How to Solve a Spelling Problem

If you are a parent or someone dealing with a spelling problem, you’re probably wondering where to start.

On this page I’ll help you to work out where your child is having difficulty and offer solutions by using one of my students as a case study.

1. First, I find out what my student knows and what they don’t. It’s a waste of time teaching them how to spell words they already know. You should focus on what they don’t.

2. I’ll show you how to become a word detective and work out which patterns have not yet been grasped. Once you identify those gaps you can fix them. By teaching the appropriate spelling patterns or rules the spelling problem disappears.

3. The good news is that it’s really not as difficult as it sounds.

4. One of the best places to start with students who are writing reasonably fluently (even if their spelling is a problem) is to ask them to write about something they are interested in.

Meet 17-year-old Jacob

I did this recently with 17 year old Jacob whose self-esteem was poor. His mother brought him to me saying that he had a serious spelling problem and that his teachers were concerned.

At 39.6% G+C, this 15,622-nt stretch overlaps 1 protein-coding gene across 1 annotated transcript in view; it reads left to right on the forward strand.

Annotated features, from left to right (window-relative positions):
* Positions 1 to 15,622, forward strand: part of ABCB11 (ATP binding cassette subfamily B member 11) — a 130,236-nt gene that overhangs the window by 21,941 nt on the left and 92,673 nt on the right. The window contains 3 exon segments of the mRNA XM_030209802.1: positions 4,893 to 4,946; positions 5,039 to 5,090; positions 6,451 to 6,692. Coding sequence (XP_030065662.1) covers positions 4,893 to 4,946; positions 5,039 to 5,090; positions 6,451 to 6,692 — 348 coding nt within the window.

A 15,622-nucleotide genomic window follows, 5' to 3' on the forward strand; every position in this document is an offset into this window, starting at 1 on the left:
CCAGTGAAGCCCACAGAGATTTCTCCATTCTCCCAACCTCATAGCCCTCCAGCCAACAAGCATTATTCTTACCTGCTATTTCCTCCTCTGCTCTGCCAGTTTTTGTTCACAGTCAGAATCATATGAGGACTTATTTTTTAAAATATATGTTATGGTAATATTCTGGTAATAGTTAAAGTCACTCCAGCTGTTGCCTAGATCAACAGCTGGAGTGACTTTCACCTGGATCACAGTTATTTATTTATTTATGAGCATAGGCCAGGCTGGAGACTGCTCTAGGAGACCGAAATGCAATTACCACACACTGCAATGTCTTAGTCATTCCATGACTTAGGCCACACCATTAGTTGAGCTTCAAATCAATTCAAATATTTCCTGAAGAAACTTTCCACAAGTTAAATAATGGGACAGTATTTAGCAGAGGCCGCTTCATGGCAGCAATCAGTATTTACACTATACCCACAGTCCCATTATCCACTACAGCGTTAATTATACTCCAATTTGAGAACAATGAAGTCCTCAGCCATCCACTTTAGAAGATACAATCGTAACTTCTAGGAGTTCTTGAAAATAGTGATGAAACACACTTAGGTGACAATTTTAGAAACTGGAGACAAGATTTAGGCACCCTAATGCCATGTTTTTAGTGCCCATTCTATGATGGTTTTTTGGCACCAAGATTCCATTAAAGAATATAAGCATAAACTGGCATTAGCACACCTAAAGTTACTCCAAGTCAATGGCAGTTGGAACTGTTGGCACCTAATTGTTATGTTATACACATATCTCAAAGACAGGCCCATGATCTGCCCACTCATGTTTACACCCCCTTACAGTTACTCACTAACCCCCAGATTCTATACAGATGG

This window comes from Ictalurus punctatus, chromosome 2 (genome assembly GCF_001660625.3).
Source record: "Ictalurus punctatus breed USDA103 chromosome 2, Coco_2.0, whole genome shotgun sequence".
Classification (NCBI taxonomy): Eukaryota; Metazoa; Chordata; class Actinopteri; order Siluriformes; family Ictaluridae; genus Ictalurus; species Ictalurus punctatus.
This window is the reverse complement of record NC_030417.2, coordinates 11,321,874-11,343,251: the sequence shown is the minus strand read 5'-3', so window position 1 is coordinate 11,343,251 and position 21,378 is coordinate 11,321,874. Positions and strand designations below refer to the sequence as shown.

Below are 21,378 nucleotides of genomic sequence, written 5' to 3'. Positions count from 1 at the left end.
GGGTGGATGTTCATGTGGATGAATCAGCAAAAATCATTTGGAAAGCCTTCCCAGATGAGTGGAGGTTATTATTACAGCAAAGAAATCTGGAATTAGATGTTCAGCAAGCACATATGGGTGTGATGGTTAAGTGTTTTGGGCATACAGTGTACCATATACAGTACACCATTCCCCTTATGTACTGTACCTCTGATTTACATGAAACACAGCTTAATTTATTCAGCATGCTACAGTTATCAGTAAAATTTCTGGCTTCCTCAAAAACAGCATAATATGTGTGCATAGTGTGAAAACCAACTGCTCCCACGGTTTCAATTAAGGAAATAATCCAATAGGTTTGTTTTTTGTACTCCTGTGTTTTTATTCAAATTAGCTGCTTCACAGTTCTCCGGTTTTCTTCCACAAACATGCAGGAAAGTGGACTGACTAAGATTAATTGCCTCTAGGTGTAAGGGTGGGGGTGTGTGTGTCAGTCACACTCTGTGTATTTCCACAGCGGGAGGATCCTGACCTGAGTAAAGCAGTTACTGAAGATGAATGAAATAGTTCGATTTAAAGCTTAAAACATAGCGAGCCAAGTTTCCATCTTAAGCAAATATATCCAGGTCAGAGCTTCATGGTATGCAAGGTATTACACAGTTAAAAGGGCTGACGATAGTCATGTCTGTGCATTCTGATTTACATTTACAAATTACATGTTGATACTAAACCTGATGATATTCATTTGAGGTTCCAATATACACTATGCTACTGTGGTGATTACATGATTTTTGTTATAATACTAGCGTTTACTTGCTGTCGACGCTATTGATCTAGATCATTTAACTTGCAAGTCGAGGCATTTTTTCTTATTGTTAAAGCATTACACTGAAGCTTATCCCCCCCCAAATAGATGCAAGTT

I wanted him to relax so I asked him to write about what he would most like to do when he left school. The focus, I told him, was to get his thoughts down on paper rather than stress over his spelling. That way I could be sure he would write a reasonable amount giving me more words to analyse.

Jacob let himself go and wrote about a page. That told me everything I needed know to be in a position to help. I complimented him on his ideas and discussed his dreams with him.

One thing I didn’t discuss with him was his spelling problem. I didn't want him to feel self-conscious and uncomfortable. It was only after he had gone, that I looked to see exactly how he had spelled the words.

I marked the spelling mistakes. And, at first glance there seemed to be lots of them!

But instead of highlighting the entire word containing the mistake, I studied each of them and only highlighted the part of the word that was incorrect. By doing this I was able to the extent of Jacob's spelling problem and the pattern of spelling errors.